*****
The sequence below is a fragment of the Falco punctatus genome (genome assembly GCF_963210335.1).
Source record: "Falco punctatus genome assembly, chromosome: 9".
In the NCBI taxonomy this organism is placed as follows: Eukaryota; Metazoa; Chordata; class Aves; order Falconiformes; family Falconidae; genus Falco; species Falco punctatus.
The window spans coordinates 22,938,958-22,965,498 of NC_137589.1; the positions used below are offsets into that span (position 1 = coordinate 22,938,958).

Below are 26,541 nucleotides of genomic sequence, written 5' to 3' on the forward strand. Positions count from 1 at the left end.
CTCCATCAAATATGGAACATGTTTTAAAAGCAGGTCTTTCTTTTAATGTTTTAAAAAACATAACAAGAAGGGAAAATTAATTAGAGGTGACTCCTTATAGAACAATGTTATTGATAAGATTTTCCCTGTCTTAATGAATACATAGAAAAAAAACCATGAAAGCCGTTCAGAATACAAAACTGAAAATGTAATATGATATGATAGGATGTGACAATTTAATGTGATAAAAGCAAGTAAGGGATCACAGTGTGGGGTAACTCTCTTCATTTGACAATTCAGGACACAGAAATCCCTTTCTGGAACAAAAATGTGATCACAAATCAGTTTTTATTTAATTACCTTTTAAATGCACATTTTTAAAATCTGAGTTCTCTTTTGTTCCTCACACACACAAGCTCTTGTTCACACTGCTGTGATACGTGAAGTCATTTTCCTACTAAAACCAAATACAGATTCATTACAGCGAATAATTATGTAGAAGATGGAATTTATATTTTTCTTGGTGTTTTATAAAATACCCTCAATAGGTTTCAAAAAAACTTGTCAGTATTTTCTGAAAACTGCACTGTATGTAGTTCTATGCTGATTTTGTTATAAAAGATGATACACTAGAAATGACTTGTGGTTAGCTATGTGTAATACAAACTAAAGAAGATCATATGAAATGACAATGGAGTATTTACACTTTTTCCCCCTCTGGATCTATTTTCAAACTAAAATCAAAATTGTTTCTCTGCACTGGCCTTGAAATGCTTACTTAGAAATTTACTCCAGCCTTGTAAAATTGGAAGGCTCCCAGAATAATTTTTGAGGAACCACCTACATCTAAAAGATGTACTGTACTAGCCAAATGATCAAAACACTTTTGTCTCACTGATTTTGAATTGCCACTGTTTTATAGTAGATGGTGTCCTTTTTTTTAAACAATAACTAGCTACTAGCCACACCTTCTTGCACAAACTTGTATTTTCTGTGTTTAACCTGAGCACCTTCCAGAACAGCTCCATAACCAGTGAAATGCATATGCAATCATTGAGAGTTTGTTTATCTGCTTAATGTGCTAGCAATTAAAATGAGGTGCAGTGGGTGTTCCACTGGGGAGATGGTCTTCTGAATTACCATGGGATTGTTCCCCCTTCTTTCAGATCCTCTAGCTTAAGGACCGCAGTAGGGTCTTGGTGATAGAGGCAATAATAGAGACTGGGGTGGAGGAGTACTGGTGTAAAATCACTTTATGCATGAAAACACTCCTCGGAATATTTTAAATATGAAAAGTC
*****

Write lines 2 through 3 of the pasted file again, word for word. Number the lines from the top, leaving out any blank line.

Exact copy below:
Source record: "Falco punctatus genome assembly, chromosome: 9".
In the NCBI taxonomy this organism is placed as follows: Eukaryota; Metazoa; Chordata; class Aves; order Falconiformes; family Falconidae; genus Falco; species Falco punctatus.